When converting an 18-story office building into a 284-room Conrad Hilton Hotel in downtown Chicago, CBRE Development Management Services wanted the five-star, luxury hotel to meet the high green building standards required for LEED certification.
The renovation required that the interior of the existing 227,569 square foot building be demolished. In order to earn the maximum number of LEED credit points available for Construction Waste Management, CBRE needed to find ways to divert most of the construction waste away from landfills.
A large part of the construction waste consisted of old ceiling panels. Leveraging its existing partnership with Armstrong through its FUSION preferred vendor program, CBRE was able to meet one of its waste diversion goals by recycling the old ceiling panels through the Armstrong Ceiling Recycling Program. The program enables building owners and contractors to salvage ceiling panels that are removed during renovation and demolition projects and return them to the nearest Armstrong plant instead of landfill disposal. Armstrong uses the reclaimed ceilings to make new ceiling panels in a closed-loop manufacturing process.
The demolition crew placed the old ceiling panels in containers provided by Independent Recycling Services, an Armstrong recycling partner in Chicago. “This process with Armstrong and Independent Recycling was as easy as our regular demolition,” says Brian Duddy of BreakThru Demolition. “We removed the ceiling panels, loaded them in a designated dumpster, and they were taken away. Nothing additional needed to be done for processing or pick up.”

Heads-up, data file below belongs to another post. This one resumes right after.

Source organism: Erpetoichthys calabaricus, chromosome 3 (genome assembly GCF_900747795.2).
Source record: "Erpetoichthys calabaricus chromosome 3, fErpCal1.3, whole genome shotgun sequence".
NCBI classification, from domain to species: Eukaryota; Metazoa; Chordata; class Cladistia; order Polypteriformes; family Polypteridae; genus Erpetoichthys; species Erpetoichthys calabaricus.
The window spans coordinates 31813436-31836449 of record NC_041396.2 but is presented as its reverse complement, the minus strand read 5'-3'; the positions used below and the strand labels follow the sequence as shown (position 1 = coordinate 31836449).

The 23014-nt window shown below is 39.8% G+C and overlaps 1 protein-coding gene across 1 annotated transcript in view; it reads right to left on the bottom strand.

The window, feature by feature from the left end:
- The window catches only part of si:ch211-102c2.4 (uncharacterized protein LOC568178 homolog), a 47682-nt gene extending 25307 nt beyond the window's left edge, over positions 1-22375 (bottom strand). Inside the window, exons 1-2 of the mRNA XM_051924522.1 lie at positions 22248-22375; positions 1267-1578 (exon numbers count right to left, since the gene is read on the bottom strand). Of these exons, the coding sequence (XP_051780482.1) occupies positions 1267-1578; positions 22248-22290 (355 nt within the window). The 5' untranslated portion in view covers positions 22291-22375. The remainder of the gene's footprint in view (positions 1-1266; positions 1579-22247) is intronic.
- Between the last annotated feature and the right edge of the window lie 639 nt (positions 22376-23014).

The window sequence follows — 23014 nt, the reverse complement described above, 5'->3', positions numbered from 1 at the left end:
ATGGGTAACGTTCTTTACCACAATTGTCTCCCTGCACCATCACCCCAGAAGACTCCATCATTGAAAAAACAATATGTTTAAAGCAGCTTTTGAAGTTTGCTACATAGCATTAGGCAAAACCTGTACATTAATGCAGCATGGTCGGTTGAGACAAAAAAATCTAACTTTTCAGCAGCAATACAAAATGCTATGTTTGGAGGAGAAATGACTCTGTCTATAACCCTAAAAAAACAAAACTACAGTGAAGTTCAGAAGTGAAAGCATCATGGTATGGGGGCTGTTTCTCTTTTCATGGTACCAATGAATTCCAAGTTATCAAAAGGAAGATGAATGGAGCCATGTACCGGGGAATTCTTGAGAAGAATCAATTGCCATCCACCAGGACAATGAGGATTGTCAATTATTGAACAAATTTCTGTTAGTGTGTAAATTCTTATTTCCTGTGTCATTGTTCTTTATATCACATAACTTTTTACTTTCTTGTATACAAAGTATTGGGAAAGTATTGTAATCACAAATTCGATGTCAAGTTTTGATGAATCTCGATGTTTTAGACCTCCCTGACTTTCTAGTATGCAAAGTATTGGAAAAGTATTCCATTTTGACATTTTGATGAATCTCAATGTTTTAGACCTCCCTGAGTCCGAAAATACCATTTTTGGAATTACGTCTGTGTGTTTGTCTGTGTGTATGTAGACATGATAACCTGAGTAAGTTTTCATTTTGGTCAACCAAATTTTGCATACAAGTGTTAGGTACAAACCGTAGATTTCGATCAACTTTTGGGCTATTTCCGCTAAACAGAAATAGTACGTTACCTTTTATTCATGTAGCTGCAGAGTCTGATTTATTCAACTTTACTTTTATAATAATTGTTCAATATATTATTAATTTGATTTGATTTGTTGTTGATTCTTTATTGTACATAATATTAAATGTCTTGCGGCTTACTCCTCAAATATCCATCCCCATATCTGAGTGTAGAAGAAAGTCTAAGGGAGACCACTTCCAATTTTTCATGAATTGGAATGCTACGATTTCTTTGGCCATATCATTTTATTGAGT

By the time the demolition was complete:
- 220,000 square feet of old ceiling panels were returned to Armstrong for recycling
- Roughly 110 tons of construction waste was diverted from landfills
- Three weeks of demolition time were saved
- LEED credits were earned for waste diversion
“The key benefit is waste diversion cost savings,” says CBRE Development Director Michael Tobin. “It’s a long term value to save money on demolition, but it’s also nice for the environment.”